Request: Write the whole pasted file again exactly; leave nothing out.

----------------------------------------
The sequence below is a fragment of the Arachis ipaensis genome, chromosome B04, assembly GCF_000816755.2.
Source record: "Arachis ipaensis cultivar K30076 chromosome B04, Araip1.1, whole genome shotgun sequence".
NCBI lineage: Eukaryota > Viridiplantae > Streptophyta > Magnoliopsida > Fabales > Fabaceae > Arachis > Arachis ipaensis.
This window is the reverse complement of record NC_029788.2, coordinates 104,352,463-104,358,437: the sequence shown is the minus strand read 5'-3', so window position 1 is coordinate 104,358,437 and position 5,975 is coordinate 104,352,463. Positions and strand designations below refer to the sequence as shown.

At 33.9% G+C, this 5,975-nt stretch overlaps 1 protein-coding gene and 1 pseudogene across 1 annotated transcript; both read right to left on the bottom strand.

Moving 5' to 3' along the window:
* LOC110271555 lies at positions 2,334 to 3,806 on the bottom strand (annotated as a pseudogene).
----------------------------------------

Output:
The sequence below is a fragment of the Arachis ipaensis genome, chromosome B04, assembly GCF_000816755.2.
Source record: "Arachis ipaensis cultivar K30076 chromosome B04, Araip1.1, whole genome shotgun sequence".
NCBI lineage: Eukaryota > Viridiplantae > Streptophyta > Magnoliopsida > Fabales > Fabaceae > Arachis > Arachis ipaensis.
This window is the reverse complement of record NC_029788.2, coordinates 104,352,463-104,358,437: the sequence shown is the minus strand read 5'-3', so window position 1 is coordinate 104,358,437 and position 5,975 is coordinate 104,352,463. Positions and strand designations below refer to the sequence as shown.

At 33.9% G+C, this 5,975-nt stretch overlaps 1 protein-coding gene and 1 pseudogene across 1 annotated transcript; both read right to left on the bottom strand.

Moving 5' to 3' along the window:
* LOC110271555 lies at positions 2,334 to 3,806 on the bottom strand (annotated as a pseudogene).